Wednesday, February 16, 2011

What's in A Name - Part Too

It turns out that my first post about the mysteries of names What's in a Name is the most read post on this blog, by a long shot. I guess that proves my point, names are important and a subject of interest and curiosity. I still pay a lot of attention to people's names, and since being in Manila I've encountered a Jelli Ann, Girly, Ace, and a burly security guard by the name of Jasmin. Just when I think I've seen it all, another one pops up and I find myself being greeted by a Fish.

We've recently gotten to know a couple, who live quite close to us, and their son is also a J, just two months older than ours. The irony is that their daughter's name is Grace, which happens to be at the top of the list of girl's names I love for that daughter I don't have any plans to produce anytime soon. It has me wondering about how these people would feel if I gave both my children the same names as their little ones (who I've never met, by the way). I know when I was pregnant I was extremely disappointed that friends named their daughter Zoe, which was top of my list back then. They weren't close friends so it probably wouldn't have been a big deal if we'd had a girl and I named her Zoe (although I would've changed my mind a dozen times by then anyway), but I would've been disappointed that my Zoe wasn't the first. It would no longer have been an original-ish name amongst our group of friends.

We have a lot of friends who have given their children names I love, and I have to wonder if they would be honoured or a little miffed if I happened to "steal" one of these names at some point, a long, long way down the track. The same goes for family members. Could I name my imaginary, unborn daughter Emily knowing there is already an Emily C? I love Amelie but that's taken too. I could live with Emma but apparently that name once belonged to an ex-girlfriend of my beloved and is well and truly off-limits.  Another issue we have is that we have quite a complicated surname, so first names have to be easy to pronounce and preferably short. I may very well need to take on board some of the more creative names I've seen lately.

For those of you possibly wondering why you don't know my name, when you know so much else about me. I stay fairly anonymous on this blog (a bit odd maybe considering that my most prolific readers are my mum and a few friends) because when I started writing my darling husband had visions of thousands of people reading my blog and invading our privacy. He was worried, given how much I reveal about us, that someone with greater internet skills than mine might do something with our personal information. I didn't share his concerns (or his faith in my skills as a writer) but I do agree that cyberspace can be a bit hostile at times, so I keep myself to myself. Ditto goes for photos of us. Those of you that don't know me will have to take my word for it that we all have quite normal names and we're really ridiculously good looking.

Sunday, February 13, 2011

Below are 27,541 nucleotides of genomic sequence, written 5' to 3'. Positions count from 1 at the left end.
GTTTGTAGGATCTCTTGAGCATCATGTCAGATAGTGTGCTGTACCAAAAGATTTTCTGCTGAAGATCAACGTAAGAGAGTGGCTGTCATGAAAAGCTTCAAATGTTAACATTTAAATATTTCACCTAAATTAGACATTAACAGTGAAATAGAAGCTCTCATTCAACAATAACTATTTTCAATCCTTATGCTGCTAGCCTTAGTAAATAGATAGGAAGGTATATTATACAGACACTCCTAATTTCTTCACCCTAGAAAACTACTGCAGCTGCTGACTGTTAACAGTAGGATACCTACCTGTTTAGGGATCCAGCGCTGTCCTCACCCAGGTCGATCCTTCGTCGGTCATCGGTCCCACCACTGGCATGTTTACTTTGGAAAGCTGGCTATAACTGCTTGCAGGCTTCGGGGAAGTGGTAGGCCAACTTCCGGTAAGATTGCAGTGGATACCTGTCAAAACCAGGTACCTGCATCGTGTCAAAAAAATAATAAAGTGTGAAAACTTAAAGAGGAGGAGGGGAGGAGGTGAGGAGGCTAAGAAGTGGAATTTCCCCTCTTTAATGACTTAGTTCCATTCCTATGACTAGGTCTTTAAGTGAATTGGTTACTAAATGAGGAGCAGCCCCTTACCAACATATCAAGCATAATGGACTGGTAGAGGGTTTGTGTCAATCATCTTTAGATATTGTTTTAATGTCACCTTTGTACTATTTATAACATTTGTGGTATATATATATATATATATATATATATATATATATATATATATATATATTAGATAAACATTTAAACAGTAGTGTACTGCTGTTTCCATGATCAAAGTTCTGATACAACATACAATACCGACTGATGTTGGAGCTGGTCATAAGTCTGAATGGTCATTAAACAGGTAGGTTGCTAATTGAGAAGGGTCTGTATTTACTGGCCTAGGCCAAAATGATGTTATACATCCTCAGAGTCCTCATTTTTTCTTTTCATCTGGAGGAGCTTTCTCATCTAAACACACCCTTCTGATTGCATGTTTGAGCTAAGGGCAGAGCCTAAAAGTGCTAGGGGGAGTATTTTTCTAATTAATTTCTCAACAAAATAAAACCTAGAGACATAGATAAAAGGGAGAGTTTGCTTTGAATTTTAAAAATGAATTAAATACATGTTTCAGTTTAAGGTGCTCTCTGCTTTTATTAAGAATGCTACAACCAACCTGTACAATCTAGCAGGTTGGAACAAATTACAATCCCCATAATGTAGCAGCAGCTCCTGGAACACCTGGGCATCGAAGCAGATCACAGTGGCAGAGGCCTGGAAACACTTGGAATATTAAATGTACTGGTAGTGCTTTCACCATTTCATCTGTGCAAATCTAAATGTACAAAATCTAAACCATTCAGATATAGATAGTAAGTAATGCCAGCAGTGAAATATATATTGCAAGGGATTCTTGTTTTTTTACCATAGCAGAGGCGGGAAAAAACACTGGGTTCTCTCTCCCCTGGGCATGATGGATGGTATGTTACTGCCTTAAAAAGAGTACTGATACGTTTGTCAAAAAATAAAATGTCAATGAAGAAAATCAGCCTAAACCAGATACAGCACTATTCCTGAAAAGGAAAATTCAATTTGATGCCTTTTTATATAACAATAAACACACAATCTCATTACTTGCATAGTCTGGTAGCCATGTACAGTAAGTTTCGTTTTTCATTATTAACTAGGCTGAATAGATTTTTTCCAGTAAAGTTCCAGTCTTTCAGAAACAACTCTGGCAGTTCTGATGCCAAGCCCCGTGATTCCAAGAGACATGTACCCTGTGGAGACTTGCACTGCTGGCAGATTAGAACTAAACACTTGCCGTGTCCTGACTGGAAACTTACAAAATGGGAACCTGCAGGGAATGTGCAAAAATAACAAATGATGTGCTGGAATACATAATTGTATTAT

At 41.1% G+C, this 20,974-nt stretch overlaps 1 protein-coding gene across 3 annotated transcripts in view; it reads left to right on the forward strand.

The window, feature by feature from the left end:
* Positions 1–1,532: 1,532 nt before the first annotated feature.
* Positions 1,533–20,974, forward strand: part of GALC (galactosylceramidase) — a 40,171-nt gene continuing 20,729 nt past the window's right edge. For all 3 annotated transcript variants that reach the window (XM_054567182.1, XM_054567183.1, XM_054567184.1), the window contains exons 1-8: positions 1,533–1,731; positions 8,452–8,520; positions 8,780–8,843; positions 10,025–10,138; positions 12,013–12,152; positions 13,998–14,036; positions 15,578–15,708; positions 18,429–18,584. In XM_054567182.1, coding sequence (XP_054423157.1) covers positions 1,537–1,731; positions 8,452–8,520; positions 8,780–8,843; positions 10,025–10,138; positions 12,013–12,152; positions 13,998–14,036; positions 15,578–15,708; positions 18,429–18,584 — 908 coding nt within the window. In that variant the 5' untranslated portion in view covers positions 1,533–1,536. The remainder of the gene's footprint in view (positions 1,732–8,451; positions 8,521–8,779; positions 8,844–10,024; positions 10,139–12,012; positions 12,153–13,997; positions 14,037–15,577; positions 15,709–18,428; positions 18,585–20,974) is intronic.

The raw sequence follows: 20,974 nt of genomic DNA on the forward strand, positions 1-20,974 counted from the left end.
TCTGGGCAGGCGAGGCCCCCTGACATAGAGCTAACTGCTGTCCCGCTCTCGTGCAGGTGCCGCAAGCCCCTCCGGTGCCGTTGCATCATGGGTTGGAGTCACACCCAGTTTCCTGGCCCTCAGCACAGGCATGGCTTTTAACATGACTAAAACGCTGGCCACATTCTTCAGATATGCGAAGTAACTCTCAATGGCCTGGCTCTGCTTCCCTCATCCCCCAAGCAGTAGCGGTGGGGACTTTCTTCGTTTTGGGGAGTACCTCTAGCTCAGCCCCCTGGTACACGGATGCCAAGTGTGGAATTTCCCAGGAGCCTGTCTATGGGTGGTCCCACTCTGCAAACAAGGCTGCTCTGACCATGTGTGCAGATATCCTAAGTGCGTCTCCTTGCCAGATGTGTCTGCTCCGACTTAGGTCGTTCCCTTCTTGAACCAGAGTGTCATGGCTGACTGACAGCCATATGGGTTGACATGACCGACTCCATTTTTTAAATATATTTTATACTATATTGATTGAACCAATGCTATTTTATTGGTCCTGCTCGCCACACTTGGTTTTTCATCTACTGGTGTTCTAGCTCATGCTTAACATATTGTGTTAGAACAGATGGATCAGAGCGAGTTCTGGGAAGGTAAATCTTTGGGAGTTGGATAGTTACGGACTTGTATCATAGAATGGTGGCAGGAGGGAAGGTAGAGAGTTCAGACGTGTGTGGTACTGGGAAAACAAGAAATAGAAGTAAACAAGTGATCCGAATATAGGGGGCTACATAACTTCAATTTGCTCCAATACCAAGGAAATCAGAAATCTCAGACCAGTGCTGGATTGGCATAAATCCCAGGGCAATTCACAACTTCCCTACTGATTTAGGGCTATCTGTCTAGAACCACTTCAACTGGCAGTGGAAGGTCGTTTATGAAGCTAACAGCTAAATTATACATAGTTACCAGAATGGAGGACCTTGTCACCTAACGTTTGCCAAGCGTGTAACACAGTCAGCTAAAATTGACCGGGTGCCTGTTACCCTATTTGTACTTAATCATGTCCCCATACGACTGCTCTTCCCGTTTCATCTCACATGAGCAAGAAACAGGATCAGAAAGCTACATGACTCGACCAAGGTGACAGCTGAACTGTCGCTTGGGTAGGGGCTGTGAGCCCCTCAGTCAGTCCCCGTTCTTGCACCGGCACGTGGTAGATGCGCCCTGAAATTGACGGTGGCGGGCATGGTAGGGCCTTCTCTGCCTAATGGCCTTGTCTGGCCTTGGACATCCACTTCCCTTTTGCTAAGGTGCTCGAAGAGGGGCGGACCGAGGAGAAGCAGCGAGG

Double Trouble (But So Much Love!)

The Monster's back... As in the Baby Monster, as it's known in our house. I know I've protested rather loudly lately that I'm nowhere near ready for another baby, and for the most part that's still the case, but it has been divine sharing my days with my two favourite people under the age of three, instead of just one. There is so much to love about having two kids, and I can't help thinking about how lovely another one would be. Arghhhh, not yet, not yet!

I never understood how people could have their babies close together; I thought it was way more work than anyone should ever wish to take on, but I do see the logic now. I've missed that particular window of opportunity but if were to be mad enough to consider a third child one day, it could very well be hot on the heels of the second, so to speak. J and my niece A are 13 months apart in age and they have had a great time together this week, playing in the pool, chasing each other around the apartment and indulging in their mutual love for Justine Clarke and the Wiggles. Two kids may be ten times the work but they are oodles of fun, and I love getting double doses of kisses and cuddles every day.

On the downside (and I really need to focus on the downside!), neither of them are great at sharing, and they want to do everything that the other is doing. That's ok at mealtimes and bathtime, but once we even had them doing tandem poo poo's! And they definitely feed off each other when they're in simultaneous bad moods. A sensed that J was having a bad day with his teething, earlier in the week, and she was particularly difficult at dinnertime; spitting out her pasta just because he was. Outings can be a challenge, especially when one or the other, or both of them want to walk; you really need an extra pair of hands, to wrangle recalcitrant toddlers back into line. Luckily I have two helpers, so I don't have to worry about anything other than the two beautiful people I'm lucky to be spending my days with. And there's no shortage of things to occupy them here; Gymboree, a massive garden, several pools and plenty of loving arms everywhere we go.